Yesterday, February 14, should not have been in celebration of St Valentine. And not only because such a person probably did not exist. Nor should it be a celebration of monogamous, romantic love, let alone a minor feast day in the Christian calendar.
Instead, it should be a day to celebrate entrepreneurs and retailers, especially chocolatiers, florists and others involved in the personal gifts business. And the individual to whom homage should be paid is Ester Howland, the 19th Century American artist, printer and cunning marketeer.
It was in 1850 that Ester, from Worcester in the state of Masschesetts, first hit on the idea of printing romantic cards in celebration of what was by then regarded as a day for romantically inclined gentlemen of standing to declare — usually anonymously — their love for the female they desired. Since the 17th Century this was done via bouquets of flowers or elaborate, lace decorated and often poetic professions of undying devotion.
Howland’s cards, attractive and inexpensive, rapidly became a major industry and the florists, chocolatiers, candy makers and others quickly followed on to create what, in the United States alone, is estimated to result in an annual $20billion in retail turnover. In Japan, the day has developed into a double retail bonanza.
On February 14 Japanese women provide gifts of chocolates to the men in their lives. All the men. Because there are two forms of gift, Gini-choco and Honmei-choco.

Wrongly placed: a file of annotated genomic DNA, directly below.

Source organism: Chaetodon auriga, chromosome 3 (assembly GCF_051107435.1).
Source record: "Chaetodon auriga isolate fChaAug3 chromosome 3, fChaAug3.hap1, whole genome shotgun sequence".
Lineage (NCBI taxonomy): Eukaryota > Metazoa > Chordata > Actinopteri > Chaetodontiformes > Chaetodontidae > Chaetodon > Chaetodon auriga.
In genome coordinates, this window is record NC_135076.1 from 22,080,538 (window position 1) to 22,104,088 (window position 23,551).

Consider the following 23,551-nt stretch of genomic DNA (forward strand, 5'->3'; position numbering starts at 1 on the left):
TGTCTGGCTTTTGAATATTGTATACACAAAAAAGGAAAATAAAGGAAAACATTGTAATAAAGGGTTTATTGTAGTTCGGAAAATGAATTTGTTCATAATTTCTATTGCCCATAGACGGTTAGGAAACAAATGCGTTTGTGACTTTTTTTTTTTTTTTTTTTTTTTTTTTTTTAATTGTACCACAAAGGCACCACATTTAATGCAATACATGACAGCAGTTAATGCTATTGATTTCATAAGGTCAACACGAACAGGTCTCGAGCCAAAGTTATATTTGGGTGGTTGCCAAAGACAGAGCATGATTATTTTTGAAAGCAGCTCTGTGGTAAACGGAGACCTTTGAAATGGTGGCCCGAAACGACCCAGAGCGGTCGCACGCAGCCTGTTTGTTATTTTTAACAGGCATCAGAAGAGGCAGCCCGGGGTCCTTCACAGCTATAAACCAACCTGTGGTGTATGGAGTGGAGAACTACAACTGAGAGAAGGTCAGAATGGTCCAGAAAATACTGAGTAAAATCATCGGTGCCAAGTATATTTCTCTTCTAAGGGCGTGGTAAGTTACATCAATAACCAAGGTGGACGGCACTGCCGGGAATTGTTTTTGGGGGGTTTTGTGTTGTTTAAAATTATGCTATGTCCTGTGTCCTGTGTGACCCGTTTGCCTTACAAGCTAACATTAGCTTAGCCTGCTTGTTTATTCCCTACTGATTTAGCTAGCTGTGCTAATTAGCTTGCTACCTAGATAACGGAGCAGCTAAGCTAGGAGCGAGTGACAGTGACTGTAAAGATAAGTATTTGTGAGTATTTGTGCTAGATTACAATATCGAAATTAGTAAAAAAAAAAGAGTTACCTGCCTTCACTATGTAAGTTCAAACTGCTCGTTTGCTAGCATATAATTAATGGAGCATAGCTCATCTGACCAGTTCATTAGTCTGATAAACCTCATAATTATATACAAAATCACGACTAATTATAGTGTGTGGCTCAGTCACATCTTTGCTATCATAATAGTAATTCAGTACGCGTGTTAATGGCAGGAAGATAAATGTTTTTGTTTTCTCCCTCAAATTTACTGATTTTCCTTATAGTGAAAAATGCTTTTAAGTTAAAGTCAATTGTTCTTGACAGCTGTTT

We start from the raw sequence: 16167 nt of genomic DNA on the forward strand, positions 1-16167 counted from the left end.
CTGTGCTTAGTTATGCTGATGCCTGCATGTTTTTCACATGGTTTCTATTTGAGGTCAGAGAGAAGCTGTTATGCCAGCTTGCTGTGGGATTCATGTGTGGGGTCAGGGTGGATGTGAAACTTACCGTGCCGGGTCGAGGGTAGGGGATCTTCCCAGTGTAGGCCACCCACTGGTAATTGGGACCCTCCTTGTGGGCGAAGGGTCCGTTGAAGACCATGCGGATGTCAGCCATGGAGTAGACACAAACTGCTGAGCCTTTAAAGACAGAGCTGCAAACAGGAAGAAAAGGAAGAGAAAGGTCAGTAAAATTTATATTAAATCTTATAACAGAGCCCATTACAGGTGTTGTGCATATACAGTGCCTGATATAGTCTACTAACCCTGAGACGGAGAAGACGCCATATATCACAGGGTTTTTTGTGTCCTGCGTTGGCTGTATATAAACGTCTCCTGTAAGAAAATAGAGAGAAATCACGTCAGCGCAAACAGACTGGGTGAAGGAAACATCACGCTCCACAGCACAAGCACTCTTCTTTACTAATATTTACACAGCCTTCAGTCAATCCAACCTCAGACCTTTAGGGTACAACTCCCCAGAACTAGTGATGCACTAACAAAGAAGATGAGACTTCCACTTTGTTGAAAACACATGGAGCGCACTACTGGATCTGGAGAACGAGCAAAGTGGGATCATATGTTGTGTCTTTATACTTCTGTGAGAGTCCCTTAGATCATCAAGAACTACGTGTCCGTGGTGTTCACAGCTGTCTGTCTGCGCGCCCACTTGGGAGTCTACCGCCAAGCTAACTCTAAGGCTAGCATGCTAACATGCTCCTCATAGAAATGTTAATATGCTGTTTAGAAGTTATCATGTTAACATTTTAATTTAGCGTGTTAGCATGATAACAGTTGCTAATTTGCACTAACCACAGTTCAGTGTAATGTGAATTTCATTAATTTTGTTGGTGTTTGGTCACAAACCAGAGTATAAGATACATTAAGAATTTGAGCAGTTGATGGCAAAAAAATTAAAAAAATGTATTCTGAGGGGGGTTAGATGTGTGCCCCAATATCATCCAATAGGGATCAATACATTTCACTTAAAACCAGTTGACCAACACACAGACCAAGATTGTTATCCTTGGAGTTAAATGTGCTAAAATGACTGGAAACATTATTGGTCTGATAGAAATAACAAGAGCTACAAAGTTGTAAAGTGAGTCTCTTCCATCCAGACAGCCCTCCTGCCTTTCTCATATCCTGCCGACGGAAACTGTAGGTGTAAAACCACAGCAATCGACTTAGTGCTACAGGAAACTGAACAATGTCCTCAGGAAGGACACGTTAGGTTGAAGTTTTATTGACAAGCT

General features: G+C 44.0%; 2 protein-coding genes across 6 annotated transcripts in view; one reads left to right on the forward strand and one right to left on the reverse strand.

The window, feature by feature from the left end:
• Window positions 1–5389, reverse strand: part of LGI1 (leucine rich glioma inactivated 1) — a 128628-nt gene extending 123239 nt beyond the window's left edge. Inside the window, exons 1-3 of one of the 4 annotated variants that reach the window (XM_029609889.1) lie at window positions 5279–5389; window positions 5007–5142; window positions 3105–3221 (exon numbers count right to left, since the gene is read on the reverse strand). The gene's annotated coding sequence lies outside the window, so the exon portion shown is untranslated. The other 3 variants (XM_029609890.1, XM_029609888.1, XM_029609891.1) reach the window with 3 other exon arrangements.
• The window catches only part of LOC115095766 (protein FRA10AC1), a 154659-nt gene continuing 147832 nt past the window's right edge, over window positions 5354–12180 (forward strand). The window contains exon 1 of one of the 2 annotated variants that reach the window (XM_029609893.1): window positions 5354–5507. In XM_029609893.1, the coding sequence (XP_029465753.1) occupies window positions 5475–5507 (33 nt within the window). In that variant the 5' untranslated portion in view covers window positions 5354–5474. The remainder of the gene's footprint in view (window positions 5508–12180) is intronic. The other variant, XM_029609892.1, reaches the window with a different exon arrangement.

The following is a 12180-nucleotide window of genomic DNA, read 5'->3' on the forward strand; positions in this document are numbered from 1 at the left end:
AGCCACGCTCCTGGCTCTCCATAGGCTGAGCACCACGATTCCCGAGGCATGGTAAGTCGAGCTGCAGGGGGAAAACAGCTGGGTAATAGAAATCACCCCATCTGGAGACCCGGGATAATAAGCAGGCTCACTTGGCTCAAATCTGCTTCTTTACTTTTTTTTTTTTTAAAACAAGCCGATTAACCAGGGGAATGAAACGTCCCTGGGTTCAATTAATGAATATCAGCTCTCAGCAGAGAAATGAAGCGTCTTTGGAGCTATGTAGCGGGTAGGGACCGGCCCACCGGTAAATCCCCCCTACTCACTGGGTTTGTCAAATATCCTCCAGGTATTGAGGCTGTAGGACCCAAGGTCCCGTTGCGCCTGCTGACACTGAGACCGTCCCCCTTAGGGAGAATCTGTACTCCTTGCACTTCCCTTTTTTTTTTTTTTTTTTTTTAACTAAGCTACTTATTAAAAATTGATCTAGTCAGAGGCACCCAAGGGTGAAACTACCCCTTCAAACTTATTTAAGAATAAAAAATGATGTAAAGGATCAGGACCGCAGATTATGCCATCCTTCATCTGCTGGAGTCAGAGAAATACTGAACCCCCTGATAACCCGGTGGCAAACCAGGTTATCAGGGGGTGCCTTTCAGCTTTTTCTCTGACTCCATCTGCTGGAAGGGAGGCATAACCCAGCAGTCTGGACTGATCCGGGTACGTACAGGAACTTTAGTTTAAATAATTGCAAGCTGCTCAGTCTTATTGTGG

The Gini version are given as an obligation to bosses, workmates and other associates. Honmei chocolates, however, carry the romantic connotation and go to husbands, lovers and those men who might be interested in entering these categories.
In a cunning turn of the commercial screw, all of the men in Japan who receive Gini and Honmei have to reciprocate with suitable gifts for the women in their lives on “White Day”, March 14. All still done vaguely in the name of Valentine, an apparently mythical saint conjured up by Pope Galasius I some 1 700 years ago in an attempt to stop an ancient festival of love, lust and lechery much beloved of pagan Romans.
In then newly Christianised Rome, the imminent dawning of Spring, and the fertility it symbolised, was celebrated in mid February. It was then that eligible — and clearly available — young men would run near naked through the streets of the city apparently allowing themselves to be caught by anyone who fancied them.
This was all in celebration of Luperus, a borrowed deity from Greece, where Lupercus was known as Pan, an impish, pipe-playing man-goat with a voracious sexual appetite. This was debauchery and anathema to the new church, but it was an established and obviously popular celebration. It would be unpopular and difficult to ban, so why not make the celebration one that honoured the church and love within, or with the aim of, monogamous, heterosexual marriage? St Valentine provided the answer.
And so, across the centuries, a mythical party pooper of note came to be celebrated, very much within the parameters laid down by the church in Rome. But, in 1969, having scanned through Vatican history, church authorities decided there was insufficient evidence that Valentine had ever existed. The saint was duly deregistered.
Not that this ecclesiatical act has stopped reverence being accorded to the claimed remains of a St Valentine interred in a church in Ireland. And it certainly never put paid to the international festival of commerce triggered by Ester Howland.
Anyway, it is probably best that the name remains. After all, Valentine’s Day has a rather better ring to it than Ester Howland Day. But, perhaps next year it could be called Ester Valentine Day.